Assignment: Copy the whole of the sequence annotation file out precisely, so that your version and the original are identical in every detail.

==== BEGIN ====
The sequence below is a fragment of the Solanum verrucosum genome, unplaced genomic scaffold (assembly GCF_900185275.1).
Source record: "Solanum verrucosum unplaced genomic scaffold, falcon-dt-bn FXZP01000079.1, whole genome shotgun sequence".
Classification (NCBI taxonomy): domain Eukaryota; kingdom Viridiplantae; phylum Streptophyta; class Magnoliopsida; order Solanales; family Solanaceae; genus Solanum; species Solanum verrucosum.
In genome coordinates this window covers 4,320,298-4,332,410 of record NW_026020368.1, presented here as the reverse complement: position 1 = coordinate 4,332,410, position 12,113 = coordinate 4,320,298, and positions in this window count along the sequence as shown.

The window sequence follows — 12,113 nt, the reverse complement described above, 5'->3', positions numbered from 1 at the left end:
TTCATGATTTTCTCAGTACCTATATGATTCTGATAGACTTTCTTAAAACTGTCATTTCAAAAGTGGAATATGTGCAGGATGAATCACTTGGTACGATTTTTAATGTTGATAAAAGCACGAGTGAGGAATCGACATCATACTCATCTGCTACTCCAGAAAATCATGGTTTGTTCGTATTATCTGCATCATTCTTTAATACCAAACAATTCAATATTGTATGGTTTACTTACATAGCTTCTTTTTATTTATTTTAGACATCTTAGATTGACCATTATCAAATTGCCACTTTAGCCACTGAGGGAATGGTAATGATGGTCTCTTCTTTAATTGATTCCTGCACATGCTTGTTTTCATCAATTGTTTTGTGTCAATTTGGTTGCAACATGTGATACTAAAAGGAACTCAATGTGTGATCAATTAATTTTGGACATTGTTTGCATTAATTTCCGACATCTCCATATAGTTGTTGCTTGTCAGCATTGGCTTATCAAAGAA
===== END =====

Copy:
The sequence below is a fragment of the Solanum verrucosum genome, unplaced genomic scaffold (assembly GCF_900185275.1).
Source record: "Solanum verrucosum unplaced genomic scaffold, falcon-dt-bn FXZP01000079.1, whole genome shotgun sequence".
Classification (NCBI taxonomy): domain Eukaryota; kingdom Viridiplantae; phylum Streptophyta; class Magnoliopsida; order Solanales; family Solanaceae; genus Solanum; species Solanum verrucosum.
In genome coordinates this window covers 4,320,298-4,332,410 of record NW_026020368.1, presented here as the reverse complement: position 1 = coordinate 4,332,410, position 12,113 = coordinate 4,320,298, and positions in this window count along the sequence as shown.

The window sequence follows — 12,113 nt, the reverse complement described above, 5'->3', positions numbered from 1 at the left end:
TTCATGATTTTCTCAGTACCTATATGATTCTGATAGACTTTCTTAAAACTGTCATTTCAAAAGTGGAATATGTGCAGGATGAATCACTTGGTACGATTTTTAATGTTGATAAAAGCACGAGTGAGGAATCGACATCATACTCATCTGCTACTCCAGAAAATCATGGTTTGTTCGTATTATCTGCATCATTCTTTAATACCAAACAATTCAATATTGTATGGTTTACTTACATAGCTTCTTTTTATTTATTTTAGACATCTTAGATTGACCATTATCAAATTGCCACTTTAGCCACTGAGGGAATGGTAATGATGGTCTCTTCTTTAATTGATTCCTGCACATGCTTGTTTTCATCAATTGTTTTGTGTCAATTTGGTTGCAACATGTGATACTAAAAGGAACTCAATGTGTGATCAATTAATTTTGGACATTGTTTGCATTAATTTCCGACATCTCCATATAGTTGTTGCTTGTCAGCATTGGCTTATCAAAGAA